Sunday, 19 September 2010
Since joining twitter I have become increasingly interested in how this technology works. It is truly fantastical, is it not? A short, timely message of less, not more, than 140 characters can be uploaded into thin air from a "mobile-device" and yet be seen by other people on their computing-boxes and such like. Simply astounding!
So, donning my detective hat (and coat, as it was rather chilly) I set off to track down just how all this magic happens. I started by typing a witty message and tieing a piece of string to it. Then I got Gavin to prepare the carriage and keep the horses engines running. As soon as I pressed "send" we were off, chasing the message as fast as we could. The pursuit took several days leading us out of London and up North to England's industrial heartland. We nearly lost track of it as we passed through Northampton, but with some persistence we arrived at the huge, looming Twitter Factory in deepest, darkest Yorkshire. We parked the carriage round the back and made our way inside the vast, windowless building. What a sight greeted our eyes! Row upon row of tiny children working the clanking machinery. The noise was deafening and thick black smoke belched from the engines as the mighty text-looms uploaded messages about what people ate for breakfast or thought of last night's X-factor onto the World-Wide-Webbing.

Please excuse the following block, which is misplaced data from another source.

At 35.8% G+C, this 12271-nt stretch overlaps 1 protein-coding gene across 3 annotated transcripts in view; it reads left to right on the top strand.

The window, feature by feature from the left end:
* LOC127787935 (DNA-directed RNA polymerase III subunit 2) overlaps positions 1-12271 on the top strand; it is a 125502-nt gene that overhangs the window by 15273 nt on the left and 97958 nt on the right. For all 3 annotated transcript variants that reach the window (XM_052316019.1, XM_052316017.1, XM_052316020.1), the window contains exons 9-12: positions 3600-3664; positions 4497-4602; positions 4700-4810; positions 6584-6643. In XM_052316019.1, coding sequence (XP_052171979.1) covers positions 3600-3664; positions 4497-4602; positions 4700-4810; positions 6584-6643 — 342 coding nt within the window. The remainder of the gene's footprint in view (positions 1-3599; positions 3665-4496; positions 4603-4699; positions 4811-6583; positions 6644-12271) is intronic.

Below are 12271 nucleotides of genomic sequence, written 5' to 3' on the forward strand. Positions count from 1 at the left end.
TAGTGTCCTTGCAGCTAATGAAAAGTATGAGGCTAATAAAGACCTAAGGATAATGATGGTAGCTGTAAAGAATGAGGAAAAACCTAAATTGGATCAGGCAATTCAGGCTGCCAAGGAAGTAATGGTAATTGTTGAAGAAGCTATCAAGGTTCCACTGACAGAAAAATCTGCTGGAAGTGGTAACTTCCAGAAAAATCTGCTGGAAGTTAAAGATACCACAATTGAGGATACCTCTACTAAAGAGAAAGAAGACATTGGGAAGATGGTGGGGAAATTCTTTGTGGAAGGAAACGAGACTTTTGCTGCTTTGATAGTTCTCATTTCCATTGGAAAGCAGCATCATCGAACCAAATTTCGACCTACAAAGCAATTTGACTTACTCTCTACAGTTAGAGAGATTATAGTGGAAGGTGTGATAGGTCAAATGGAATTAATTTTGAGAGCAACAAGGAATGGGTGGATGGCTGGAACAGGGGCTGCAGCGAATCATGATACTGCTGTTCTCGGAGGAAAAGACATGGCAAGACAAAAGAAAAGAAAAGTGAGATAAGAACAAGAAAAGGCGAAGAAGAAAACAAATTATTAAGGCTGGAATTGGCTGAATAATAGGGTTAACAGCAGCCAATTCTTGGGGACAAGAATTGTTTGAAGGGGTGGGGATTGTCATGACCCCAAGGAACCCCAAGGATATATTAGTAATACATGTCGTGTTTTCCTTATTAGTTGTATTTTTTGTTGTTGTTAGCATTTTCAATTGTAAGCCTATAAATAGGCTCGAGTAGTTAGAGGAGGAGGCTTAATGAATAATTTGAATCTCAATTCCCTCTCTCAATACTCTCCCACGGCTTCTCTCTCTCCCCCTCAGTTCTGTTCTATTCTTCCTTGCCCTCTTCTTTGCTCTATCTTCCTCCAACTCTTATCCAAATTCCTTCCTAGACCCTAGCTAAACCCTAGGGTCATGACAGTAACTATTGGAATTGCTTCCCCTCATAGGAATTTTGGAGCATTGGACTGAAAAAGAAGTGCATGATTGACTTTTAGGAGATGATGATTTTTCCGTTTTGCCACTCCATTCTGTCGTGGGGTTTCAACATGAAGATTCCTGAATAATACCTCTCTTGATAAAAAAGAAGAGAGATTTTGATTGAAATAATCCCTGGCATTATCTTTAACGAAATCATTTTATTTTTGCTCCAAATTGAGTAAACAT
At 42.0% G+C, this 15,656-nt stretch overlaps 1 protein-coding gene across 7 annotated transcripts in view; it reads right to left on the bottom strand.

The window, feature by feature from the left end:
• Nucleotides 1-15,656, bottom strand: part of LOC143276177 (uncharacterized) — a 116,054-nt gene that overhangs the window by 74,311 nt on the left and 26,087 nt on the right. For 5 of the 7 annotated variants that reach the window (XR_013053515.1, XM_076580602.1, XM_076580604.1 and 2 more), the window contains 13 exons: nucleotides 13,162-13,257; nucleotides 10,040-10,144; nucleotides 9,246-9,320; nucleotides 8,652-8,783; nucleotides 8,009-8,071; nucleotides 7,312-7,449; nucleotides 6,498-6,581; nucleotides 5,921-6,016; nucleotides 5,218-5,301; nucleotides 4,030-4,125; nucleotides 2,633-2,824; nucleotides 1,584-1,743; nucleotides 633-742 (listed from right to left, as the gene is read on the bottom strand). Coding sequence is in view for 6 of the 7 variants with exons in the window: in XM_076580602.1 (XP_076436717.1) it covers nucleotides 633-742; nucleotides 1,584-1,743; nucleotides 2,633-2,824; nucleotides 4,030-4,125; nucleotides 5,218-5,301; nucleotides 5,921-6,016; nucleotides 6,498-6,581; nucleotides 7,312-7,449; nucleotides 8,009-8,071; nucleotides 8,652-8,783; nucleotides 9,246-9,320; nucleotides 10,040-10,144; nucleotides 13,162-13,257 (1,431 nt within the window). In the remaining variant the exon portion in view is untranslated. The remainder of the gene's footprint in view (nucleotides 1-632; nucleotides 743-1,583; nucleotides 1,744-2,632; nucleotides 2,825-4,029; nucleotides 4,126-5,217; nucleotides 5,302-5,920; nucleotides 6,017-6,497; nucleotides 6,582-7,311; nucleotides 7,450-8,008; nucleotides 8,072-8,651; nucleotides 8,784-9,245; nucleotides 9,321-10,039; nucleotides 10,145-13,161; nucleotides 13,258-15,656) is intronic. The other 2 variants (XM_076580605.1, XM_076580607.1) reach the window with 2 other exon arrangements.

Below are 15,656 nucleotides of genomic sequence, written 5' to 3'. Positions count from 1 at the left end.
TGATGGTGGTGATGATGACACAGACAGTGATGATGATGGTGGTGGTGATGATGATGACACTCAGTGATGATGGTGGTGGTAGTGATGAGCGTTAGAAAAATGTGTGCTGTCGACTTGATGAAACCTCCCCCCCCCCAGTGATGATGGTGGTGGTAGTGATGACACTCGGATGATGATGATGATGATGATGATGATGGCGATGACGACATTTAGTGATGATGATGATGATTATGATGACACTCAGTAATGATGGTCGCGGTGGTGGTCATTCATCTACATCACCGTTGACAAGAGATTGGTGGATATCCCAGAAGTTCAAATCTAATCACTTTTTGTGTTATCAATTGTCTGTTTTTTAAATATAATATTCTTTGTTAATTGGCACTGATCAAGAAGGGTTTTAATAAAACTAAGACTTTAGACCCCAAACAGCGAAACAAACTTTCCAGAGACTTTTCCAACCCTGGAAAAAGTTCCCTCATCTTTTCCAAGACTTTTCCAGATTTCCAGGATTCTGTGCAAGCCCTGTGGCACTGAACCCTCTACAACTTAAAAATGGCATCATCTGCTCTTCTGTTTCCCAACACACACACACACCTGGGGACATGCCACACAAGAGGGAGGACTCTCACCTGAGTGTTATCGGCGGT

The poor children scurried back and forth trying not to get crushed by the huge cogs which kept turning and grinding out the letters. At this point we felt a hand on our collars as we were accosted by the factory security. Six burly guards surrounded us. They had the bodies of normal humans, but their heads were that of gigantic blue birds! "Tweet! Tweet! Tweet!" they ordered and we had no option but to obey. We were led into the office of the Twitter Queen, a monstrous bird-headed lady with tentacles that spread out all around us. I had a feeling things might turn nasty. Did you know birds don't blink? It is very unnerving. However, she was very nice and offered us a cup of tea and explained in great detail how Twitter is benefitting society by empowering the common man and giving him a chance to voice his thoughts. Her arguement was quite compelling, but I still had my doubts about all the child-labour involved. The Twitter Queen assured me they were well looked after and not made to work more than 24 hours a day. Then she offered me some shares and promised an exceptionally high dividend. This eased my worries somewhat and Gavin and I returned home... but, I shall be keeping an eye on Twitter and other social networking sites. I have a feeling we have not heard the last of the Twitter Queen.